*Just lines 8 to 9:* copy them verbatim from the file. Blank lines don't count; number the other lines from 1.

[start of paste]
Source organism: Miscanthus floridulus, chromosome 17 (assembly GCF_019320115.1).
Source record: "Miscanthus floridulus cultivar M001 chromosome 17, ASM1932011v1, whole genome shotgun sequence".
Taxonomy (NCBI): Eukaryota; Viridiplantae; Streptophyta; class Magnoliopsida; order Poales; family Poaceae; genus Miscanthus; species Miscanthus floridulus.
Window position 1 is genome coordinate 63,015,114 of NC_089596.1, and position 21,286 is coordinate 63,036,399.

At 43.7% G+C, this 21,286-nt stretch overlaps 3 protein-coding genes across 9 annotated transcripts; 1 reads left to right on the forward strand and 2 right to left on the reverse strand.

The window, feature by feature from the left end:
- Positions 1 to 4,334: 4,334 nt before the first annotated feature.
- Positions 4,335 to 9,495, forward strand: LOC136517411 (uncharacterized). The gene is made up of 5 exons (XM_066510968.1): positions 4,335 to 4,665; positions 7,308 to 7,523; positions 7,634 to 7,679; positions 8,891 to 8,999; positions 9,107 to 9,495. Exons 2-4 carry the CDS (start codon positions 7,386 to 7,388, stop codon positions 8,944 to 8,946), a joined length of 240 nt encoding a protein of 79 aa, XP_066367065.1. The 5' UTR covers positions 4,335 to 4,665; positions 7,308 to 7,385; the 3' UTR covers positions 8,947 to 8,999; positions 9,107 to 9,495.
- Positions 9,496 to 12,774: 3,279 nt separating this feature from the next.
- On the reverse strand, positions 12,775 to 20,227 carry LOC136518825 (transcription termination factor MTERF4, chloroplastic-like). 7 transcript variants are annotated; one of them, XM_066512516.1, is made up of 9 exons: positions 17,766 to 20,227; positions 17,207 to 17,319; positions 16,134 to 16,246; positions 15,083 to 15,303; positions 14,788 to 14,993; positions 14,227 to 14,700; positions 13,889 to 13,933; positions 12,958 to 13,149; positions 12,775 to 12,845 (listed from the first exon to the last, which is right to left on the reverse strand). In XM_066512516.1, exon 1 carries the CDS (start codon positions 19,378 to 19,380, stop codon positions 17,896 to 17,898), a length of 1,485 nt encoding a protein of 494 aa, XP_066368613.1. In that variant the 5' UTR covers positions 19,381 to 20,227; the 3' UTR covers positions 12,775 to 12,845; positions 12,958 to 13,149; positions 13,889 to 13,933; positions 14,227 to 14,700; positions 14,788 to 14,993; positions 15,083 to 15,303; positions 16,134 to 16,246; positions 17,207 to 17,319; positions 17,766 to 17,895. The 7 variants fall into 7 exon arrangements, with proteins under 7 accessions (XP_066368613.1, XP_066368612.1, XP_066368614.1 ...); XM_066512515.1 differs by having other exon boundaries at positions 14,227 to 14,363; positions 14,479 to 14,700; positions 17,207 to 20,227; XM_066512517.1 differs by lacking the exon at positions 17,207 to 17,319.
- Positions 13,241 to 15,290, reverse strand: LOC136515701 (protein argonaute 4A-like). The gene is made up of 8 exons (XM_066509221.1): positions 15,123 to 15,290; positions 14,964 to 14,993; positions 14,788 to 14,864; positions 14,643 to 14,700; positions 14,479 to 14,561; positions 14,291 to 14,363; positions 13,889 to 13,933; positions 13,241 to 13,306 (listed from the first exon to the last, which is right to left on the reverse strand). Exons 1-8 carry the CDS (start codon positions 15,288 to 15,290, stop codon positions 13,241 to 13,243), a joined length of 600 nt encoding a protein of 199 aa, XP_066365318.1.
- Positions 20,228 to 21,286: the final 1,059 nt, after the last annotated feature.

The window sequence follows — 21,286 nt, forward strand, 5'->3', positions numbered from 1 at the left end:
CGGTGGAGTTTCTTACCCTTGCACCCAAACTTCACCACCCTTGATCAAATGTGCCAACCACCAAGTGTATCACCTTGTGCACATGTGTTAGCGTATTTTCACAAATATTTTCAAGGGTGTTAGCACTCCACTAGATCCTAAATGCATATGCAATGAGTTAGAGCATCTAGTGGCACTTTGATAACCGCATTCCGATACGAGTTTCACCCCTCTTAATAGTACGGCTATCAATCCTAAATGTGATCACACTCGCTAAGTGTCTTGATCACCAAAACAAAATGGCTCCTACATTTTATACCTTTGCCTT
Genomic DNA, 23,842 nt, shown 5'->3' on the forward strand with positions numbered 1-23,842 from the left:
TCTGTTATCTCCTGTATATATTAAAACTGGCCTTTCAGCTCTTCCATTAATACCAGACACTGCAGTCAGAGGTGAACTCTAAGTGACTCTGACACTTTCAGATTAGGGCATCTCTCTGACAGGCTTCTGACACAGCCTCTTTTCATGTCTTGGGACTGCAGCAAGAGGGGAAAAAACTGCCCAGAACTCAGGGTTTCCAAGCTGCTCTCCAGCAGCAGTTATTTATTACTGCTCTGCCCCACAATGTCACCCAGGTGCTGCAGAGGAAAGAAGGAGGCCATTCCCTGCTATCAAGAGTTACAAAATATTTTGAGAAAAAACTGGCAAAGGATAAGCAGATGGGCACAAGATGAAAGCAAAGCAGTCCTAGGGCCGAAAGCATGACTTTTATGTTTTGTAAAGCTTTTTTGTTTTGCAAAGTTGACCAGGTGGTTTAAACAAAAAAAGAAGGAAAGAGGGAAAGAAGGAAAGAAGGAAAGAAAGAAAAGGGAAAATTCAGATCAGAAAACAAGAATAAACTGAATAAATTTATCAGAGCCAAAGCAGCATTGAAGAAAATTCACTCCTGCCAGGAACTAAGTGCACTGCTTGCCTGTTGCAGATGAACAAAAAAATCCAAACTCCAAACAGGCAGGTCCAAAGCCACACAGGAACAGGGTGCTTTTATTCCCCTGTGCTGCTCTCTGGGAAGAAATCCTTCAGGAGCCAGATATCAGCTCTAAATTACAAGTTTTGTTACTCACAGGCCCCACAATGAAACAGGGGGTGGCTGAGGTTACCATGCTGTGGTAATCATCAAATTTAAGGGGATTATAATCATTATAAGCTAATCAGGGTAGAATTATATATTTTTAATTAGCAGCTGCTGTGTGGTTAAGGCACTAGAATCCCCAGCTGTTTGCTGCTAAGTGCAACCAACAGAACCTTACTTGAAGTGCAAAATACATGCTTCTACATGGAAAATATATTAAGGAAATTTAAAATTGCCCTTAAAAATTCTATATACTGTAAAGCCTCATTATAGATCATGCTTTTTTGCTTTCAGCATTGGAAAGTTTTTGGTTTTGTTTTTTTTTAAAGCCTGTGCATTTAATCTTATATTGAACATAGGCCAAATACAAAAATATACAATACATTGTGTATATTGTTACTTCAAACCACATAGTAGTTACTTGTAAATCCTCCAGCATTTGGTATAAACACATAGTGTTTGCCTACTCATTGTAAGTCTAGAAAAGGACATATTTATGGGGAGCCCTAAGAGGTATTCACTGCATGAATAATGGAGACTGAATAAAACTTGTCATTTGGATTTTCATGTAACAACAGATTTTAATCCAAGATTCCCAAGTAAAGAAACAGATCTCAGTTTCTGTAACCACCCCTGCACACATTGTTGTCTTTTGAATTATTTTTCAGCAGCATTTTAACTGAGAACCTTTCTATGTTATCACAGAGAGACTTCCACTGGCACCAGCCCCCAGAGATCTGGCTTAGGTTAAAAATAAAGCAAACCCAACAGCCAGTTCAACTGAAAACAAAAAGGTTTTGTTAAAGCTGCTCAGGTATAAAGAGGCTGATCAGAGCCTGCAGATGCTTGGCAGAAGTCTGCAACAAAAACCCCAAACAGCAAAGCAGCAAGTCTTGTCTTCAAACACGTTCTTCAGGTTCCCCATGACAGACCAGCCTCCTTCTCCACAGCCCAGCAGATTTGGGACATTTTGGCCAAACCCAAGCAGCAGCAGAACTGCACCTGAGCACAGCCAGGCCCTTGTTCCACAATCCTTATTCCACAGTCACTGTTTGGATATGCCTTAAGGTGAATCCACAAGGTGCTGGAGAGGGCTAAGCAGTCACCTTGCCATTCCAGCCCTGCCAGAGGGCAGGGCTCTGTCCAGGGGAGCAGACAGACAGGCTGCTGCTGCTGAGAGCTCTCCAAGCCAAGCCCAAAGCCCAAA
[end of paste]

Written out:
- Positions 4,335 to 9,495, forward strand: LOC136517411 (uncharacterized). The gene is made up of 5 exons (XM_066510968.1): positions 4,335 to 4,665; positions 7,308 to 7,523; positions 7,634 to 7,679; positions 8,891 to 8,999; positions 9,107 to 9,495. Exons 2-4 carry the CDS (start codon positions 7,386 to 7,388, stop codon positions 8,944 to 8,946), a joined length of 240 nt encoding a protein of 79 aa, XP_066367065.1. The 5' UTR covers positions 4,335 to 4,665; positions 7,308 to 7,385; the 3' UTR covers positions 8,947 to 8,999; positions 9,107 to 9,495.
- Positions 9,496 to 12,774: 3,279 nt separating this feature from the next.